Diversity of Holidays
I just finished talking with my wife about “Four Calling Birds” and how in the 12 days of Christmas song the line used to be “Four Colly Birds.” If we were still performing regularly with the Magic Neighbors troupe doing New York Public Library performances, we might have integrated this fact and other info regarding traditions of the diverse holidays that are celebrated around this time.
But our daughter is older now and not the young toddler who used to enjoy walking around the performance area during us performing near the book stacks with our portable stage curtains. Back then she wanted to be a part of the show, but her interests have developed into other things. And since much of what we do takes its cues from our daughter, for the moment anyway we have hung up our Magic Neighbors costumes in the back area of our closets. Plus of course, COVID-19 has made live performance difficult, substituted with virtual shows.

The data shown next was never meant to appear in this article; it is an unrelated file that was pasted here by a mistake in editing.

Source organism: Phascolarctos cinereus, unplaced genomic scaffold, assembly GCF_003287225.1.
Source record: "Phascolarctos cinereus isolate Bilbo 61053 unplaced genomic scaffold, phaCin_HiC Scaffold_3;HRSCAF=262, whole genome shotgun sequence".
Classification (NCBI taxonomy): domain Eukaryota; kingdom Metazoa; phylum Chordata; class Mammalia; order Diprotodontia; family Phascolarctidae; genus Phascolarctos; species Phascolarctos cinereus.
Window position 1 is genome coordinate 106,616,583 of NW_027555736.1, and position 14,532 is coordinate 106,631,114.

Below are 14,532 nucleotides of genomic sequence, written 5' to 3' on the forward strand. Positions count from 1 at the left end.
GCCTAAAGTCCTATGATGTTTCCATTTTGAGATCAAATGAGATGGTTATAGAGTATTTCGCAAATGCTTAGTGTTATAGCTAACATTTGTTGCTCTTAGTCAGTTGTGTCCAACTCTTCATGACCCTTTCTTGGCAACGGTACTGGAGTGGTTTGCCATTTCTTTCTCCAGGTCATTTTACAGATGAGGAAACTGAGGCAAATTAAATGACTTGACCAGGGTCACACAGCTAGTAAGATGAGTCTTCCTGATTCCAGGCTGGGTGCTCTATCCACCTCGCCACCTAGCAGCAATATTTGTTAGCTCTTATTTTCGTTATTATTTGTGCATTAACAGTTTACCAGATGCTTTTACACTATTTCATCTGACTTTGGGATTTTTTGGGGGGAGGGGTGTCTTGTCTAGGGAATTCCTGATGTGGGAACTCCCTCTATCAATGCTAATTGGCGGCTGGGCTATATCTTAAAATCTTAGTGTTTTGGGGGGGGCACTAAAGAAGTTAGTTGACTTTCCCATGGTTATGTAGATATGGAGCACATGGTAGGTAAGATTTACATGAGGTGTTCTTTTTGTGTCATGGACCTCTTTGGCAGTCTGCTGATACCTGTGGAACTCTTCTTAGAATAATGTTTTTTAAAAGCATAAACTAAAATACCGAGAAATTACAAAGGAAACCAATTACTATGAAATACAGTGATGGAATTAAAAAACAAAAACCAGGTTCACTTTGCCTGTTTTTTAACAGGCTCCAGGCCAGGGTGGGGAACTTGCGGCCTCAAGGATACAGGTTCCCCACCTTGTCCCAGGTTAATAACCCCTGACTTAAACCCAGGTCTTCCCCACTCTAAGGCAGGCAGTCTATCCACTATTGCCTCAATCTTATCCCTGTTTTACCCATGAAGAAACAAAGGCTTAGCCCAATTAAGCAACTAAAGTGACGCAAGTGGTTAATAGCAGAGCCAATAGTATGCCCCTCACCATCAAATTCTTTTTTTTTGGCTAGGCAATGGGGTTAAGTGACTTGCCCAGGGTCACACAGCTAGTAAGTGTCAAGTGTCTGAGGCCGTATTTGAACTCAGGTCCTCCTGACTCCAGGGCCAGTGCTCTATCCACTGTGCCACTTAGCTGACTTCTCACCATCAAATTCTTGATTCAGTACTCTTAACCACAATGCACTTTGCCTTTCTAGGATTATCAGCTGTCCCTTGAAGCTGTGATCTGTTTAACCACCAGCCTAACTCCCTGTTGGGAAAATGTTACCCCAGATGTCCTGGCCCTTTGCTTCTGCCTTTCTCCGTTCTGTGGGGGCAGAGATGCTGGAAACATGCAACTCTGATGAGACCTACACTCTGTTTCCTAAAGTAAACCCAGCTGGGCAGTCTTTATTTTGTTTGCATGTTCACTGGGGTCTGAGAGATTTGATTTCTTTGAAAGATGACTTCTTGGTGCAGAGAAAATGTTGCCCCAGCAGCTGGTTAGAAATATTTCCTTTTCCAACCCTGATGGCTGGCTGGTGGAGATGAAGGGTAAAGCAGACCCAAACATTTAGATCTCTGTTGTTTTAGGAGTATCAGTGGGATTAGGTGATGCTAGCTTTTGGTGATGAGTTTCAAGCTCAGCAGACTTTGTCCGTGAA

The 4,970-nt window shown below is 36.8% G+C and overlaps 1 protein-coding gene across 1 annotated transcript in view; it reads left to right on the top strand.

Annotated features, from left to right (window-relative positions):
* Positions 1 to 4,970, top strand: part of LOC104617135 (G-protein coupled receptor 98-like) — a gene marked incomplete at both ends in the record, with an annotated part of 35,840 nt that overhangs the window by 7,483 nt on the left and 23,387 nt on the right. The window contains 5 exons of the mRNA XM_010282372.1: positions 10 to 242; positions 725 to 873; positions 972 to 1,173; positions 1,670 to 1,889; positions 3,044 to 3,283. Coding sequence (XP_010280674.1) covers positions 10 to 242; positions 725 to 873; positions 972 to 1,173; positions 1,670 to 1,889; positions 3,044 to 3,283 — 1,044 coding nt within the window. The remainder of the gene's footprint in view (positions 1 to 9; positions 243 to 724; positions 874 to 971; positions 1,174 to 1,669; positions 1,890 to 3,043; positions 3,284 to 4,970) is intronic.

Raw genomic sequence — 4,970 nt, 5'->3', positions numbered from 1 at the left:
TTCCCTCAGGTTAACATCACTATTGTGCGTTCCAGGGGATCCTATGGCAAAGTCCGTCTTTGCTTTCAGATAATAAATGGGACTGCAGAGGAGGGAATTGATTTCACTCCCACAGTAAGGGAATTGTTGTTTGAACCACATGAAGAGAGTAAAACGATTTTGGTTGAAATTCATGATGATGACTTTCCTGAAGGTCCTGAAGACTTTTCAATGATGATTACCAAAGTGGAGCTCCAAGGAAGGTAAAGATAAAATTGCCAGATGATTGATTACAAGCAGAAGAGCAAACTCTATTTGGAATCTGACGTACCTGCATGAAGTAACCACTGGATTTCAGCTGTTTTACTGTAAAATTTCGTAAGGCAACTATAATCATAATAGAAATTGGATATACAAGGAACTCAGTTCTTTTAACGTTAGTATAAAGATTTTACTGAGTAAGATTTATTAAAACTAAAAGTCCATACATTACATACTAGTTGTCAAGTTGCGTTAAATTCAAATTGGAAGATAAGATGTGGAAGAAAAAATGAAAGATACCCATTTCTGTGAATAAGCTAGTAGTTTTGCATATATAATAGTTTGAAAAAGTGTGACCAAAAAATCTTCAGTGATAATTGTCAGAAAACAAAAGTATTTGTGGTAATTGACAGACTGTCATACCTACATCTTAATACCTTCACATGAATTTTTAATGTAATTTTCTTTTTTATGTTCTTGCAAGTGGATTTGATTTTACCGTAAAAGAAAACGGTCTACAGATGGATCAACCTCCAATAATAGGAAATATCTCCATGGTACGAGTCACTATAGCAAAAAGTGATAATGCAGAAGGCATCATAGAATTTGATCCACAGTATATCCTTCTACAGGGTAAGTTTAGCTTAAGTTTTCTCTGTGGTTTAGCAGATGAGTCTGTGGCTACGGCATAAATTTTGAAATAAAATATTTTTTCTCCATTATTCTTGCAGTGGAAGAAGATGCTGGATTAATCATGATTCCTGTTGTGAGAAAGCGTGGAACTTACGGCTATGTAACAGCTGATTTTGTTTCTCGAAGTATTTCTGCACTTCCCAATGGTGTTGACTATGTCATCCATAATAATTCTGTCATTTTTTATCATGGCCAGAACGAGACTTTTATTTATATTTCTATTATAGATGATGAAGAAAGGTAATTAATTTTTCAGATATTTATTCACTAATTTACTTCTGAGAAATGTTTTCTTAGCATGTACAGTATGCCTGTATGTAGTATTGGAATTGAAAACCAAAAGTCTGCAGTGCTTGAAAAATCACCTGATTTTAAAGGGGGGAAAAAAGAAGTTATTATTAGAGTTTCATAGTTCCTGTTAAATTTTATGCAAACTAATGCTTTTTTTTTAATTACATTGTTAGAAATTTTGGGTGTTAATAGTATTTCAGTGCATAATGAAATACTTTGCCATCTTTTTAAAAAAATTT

Origins of a Song
But the holidays are still fun and looking at the meaning and origin behind classic holiday songs is a part of that fun. For example, it turns out that “The Twelve Days of Christmas” began its own evolution in England in 1780 without music but rather as a chant or rhyme.